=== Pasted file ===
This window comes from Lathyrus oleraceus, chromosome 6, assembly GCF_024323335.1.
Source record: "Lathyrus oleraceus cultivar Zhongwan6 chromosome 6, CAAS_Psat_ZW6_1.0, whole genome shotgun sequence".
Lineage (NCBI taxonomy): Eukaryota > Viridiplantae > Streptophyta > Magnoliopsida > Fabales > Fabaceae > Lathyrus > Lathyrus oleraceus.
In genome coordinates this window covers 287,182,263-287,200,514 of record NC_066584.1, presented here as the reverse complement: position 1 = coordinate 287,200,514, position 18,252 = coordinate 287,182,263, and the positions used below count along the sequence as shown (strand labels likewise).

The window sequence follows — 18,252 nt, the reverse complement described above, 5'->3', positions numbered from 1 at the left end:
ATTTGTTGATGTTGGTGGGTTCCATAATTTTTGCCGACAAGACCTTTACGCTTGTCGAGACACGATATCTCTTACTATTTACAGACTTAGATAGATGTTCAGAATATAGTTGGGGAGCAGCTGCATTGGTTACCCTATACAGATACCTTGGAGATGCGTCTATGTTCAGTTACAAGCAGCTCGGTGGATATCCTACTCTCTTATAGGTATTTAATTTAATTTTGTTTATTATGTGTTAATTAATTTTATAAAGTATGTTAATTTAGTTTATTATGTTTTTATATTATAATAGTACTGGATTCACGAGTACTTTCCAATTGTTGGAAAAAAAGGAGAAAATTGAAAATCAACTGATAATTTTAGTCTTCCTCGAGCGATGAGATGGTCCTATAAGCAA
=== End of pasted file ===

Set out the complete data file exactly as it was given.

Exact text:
This window comes from Lathyrus oleraceus, chromosome 6, assembly GCF_024323335.1.
Source record: "Lathyrus oleraceus cultivar Zhongwan6 chromosome 6, CAAS_Psat_ZW6_1.0, whole genome shotgun sequence".
Lineage (NCBI taxonomy): Eukaryota > Viridiplantae > Streptophyta > Magnoliopsida > Fabales > Fabaceae > Lathyrus > Lathyrus oleraceus.
In genome coordinates this window covers 287,182,263-287,200,514 of record NC_066584.1, presented here as the reverse complement: position 1 = coordinate 287,200,514, position 18,252 = coordinate 287,182,263, and the positions used below count along the sequence as shown (strand labels likewise).

The window sequence follows — 18,252 nt, the reverse complement described above, 5'->3', positions numbered from 1 at the left end:
ATTTGTTGATGTTGGTGGGTTCCATAATTTTTGCCGACAAGACCTTTACGCTTGTCGAGACACGATATCTCTTACTATTTACAGACTTAGATAGATGTTCAGAATATAGTTGGGGAGCAGCTGCATTGGTTACCCTATACAGATACCTTGGAGATGCGTCTATGTTCAGTTACAAGCAGCTCGGTGGATATCCTACTCTCTTATAGGTATTTAATTTAATTTTGTTTATTATGTGTTAATTAATTTTATAAAGTATGTTAATTTAGTTTATTATGTTTTTATATTATAATAGTACTGGATTCACGAGTACTTTCCAATTGTTGGAAAAAAAGGAGAAAATTGAAAATCAACTGATAATTTTAGTCTTCCTCGAGCGATGAGATGGTCCTATAAGCAA